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Re: [xmca] Culture & Rationality

Nice summary and discussion, very helpful to have issues spelled out in
clear ways, Martin and Larry.

Of the many issues that most concern me, the issue of
schooling.instruction. enculturation has been most central. Is it the case,
as Bruner and Greenfield argued in 1966, that without schooling, thinking
does not progress beyond the preoperational level? This is certainly what
Hallpike argued and it appears to
be the kind of implication that one, and many have, derived from Luria's

What place here, for tying a string around one's finger to remember that
tomorrow there is a soccer match at 11:45am PST?

There is stuff about this on the lchc webpage, so I assume there is no need
to point people there if they do not know to what I am referring.

I assume others will focus elsewhere but these issues are making themselves
felt quite broadly, and are, not accidentally perhaps, discussed in Jean
Lave's paper which we might be getting around to.

Differences and deficits seem to be making a comeback wearing new
paraphernalia with a distinctly biological scent, as befits the era.

(not sent from ipod)

On Sat, Jun 30, 2012 at 4:17 PM, Martin Packer <packer@duq.edu> wrote:

> Hi Larry,
> Good questions - the first is one of the main motivations for me trying to
> figure out the details of LSV's argument. One starts to wonder, how
> specific is this to cultures in which there is schooling? Would some other
> kind of deliberate instruction be equally effective? What about cultural
> circumstances in which no deliberate instruction by adults take place
> (Peter F. brought this up)?
> And then, what counts as a scientific concept? Can different cultures have
> different kinds of scientific concepts, equally adequate to grasping the
> necessities of reality? Could the Chinese - to go back to Nisbett's work
> for a moment - have concepts that are different from those in the West, but
> that are equally scientific? (It's odd, come to think of that, that LSV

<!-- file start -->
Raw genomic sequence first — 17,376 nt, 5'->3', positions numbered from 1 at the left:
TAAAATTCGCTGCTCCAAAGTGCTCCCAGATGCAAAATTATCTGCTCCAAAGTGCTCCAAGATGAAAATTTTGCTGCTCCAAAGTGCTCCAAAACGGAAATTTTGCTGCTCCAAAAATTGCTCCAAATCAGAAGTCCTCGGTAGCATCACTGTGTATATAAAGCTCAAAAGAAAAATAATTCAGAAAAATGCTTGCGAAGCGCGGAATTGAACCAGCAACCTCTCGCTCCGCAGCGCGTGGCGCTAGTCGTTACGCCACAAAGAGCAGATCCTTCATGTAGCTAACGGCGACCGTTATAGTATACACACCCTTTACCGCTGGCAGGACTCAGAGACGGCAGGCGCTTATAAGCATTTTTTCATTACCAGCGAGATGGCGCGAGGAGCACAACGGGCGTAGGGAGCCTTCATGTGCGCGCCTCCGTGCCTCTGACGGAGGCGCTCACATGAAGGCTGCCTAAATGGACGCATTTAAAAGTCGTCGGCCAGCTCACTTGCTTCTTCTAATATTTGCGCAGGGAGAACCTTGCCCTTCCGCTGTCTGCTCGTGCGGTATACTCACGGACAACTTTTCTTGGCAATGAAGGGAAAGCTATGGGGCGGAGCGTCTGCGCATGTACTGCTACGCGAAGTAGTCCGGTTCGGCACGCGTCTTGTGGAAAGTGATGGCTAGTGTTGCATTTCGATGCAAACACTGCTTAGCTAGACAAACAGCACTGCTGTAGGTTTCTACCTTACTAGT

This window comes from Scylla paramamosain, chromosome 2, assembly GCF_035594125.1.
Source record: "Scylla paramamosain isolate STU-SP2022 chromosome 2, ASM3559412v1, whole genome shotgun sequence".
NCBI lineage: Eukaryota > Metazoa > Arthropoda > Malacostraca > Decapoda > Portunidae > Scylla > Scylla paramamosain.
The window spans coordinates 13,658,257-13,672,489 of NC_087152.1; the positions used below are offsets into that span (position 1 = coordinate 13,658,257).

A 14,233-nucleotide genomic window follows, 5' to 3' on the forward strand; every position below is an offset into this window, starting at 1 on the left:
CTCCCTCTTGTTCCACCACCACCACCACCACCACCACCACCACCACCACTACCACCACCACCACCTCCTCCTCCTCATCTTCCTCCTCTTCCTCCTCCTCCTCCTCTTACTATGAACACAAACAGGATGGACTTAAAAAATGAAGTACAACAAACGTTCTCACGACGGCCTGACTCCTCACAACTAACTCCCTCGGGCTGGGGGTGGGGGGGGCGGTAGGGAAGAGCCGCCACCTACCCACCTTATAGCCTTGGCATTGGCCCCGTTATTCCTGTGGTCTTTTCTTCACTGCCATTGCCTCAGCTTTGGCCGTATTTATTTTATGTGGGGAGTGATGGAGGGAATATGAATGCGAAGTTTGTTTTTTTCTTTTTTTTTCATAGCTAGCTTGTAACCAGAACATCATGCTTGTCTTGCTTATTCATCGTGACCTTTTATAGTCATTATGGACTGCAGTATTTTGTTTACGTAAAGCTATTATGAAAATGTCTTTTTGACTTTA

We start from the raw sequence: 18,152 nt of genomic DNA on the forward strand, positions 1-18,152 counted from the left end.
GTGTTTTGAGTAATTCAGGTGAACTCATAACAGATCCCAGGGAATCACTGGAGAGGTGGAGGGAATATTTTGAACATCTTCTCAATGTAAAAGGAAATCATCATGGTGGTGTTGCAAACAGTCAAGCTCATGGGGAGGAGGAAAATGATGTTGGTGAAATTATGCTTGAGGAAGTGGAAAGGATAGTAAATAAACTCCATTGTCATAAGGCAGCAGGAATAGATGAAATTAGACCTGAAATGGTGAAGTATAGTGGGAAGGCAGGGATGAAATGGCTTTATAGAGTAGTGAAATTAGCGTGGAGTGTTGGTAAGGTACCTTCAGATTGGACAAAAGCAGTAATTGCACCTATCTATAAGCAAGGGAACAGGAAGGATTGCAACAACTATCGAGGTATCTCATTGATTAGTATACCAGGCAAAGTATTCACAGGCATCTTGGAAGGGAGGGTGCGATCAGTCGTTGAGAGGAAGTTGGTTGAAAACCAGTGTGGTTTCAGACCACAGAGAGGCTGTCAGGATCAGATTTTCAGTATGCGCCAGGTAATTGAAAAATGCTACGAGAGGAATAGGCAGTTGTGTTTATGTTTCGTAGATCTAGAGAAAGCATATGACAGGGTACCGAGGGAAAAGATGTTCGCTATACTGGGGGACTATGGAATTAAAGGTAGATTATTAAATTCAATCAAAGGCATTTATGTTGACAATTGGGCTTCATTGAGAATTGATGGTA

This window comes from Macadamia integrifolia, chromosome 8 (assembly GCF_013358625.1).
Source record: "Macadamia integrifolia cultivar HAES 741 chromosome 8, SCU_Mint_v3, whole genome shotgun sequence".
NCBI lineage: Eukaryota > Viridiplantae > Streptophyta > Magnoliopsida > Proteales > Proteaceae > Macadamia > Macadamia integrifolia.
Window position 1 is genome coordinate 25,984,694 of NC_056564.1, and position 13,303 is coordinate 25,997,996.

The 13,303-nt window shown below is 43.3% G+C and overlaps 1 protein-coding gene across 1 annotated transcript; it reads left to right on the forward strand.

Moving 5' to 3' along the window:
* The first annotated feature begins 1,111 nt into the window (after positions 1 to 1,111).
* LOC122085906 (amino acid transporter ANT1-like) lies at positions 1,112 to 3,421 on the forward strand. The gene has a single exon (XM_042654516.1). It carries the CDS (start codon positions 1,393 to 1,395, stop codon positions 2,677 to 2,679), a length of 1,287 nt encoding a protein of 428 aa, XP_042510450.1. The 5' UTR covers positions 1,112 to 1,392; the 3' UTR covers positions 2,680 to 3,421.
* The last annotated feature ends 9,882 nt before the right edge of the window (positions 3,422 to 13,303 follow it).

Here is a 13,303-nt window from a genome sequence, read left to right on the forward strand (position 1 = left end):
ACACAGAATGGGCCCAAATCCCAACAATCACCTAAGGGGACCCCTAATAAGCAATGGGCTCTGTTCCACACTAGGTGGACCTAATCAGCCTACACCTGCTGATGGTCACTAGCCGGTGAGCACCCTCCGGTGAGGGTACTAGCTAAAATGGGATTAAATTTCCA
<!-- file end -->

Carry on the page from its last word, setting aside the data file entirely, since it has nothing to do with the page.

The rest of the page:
> never wrote - to my knowledge - of Oriental culture, given that the Soviet
> Union stretched all the way to the East.)
> And then your second question comes to mind. We tend to think of
> scientific inquiry as an unfinished process; perhaps as one that never
> finishes. But if so, in what sense do current scientific concepts grasp
> necessities? And could the process that LSV is describing continue, to
> achieve higher forms of consciousness and higher kinds of knowledge? Or
> does the history of ontogenesis have an endpoint?
> But I think to be able to take a shot at answering these questions we need
> to get clearer on the details of the argument. I'm still not clear on how
> the 'intellectualizing' takes place in adolescence. Or how teaching writing
> contributes over and above teaching scientific concepts. And much more!
> Martin
> On Jun 30, 2012, at 5:59 PM, Larry Purss wrote:
> > Is THIS hierarchical movement of developing  scientific concepts as
> > conscious awareness a universal human potential or is this form of
> > conscious awareness  a historically and culturally situated phenomena?
> > If awareness is a reflective phenomena of making what was implicit more
> > explicit and more volitional [and therefore higher] is there a
> > universal human potential to *see through* or *unveil* [NOT reveal] the
> > implicit historical formation of earlier forms of consciousness,
> including
> > scientific consciousness?
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